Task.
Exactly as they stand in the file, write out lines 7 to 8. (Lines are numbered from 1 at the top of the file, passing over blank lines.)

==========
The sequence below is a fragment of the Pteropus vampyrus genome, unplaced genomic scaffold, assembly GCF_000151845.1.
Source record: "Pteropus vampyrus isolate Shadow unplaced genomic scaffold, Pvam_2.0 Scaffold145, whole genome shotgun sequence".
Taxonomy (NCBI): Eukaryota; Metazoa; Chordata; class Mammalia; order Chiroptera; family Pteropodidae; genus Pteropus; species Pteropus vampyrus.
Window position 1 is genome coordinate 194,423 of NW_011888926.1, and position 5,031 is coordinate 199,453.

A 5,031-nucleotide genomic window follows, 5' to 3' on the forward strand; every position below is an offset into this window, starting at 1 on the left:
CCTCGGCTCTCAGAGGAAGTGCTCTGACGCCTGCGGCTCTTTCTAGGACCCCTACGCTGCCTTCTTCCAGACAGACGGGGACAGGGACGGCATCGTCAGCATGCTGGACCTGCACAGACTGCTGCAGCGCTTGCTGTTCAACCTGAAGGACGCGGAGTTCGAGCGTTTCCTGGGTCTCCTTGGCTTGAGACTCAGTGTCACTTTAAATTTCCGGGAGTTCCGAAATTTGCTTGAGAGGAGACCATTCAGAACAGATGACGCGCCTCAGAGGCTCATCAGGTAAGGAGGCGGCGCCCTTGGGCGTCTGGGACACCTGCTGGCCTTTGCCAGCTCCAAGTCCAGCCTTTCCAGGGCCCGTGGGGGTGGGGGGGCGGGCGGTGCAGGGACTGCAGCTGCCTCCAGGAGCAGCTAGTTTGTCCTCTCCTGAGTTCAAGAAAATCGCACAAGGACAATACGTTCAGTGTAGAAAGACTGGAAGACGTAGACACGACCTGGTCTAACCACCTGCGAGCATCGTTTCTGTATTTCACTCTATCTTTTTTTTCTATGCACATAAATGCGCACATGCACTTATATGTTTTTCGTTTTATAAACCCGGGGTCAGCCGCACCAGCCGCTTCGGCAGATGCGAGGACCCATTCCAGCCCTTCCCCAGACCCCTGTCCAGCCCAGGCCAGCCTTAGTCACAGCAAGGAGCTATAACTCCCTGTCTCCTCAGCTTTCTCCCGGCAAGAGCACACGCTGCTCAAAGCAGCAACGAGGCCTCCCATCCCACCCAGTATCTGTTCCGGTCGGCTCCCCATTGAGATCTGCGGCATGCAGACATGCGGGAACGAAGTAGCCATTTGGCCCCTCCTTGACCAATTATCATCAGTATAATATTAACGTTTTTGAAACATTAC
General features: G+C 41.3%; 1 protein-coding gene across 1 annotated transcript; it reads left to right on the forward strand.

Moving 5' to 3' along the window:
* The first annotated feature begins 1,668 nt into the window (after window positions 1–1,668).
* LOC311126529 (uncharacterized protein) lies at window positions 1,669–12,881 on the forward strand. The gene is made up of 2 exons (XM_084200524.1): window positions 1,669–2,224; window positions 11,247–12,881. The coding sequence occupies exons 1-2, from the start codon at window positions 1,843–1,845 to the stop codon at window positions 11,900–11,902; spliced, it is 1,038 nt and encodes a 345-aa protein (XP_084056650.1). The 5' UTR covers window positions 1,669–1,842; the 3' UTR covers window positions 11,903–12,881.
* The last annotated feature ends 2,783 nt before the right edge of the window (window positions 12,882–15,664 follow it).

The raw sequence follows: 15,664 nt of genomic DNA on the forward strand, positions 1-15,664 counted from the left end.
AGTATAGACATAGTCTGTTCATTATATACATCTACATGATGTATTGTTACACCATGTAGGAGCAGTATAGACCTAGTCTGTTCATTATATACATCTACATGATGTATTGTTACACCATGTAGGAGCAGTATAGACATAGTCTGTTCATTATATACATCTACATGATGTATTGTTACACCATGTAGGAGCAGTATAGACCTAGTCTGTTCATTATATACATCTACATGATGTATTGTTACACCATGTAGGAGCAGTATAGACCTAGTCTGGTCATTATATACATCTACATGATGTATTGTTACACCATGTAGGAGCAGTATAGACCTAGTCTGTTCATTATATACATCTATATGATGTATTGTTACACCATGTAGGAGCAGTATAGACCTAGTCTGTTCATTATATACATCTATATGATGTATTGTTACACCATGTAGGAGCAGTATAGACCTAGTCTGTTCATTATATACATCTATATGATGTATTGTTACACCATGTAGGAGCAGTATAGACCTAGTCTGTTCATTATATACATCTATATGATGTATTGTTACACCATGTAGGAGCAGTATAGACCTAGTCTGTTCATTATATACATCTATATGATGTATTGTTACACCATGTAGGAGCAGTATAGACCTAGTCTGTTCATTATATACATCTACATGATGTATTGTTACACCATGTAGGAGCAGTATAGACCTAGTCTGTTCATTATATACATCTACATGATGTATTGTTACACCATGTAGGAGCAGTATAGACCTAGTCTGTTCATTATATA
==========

General features: G+C 41.3%; 1 protein-coding gene across 1 annotated transcript; it reads left to right on the forward strand.

Moving 5' to 3' along the window: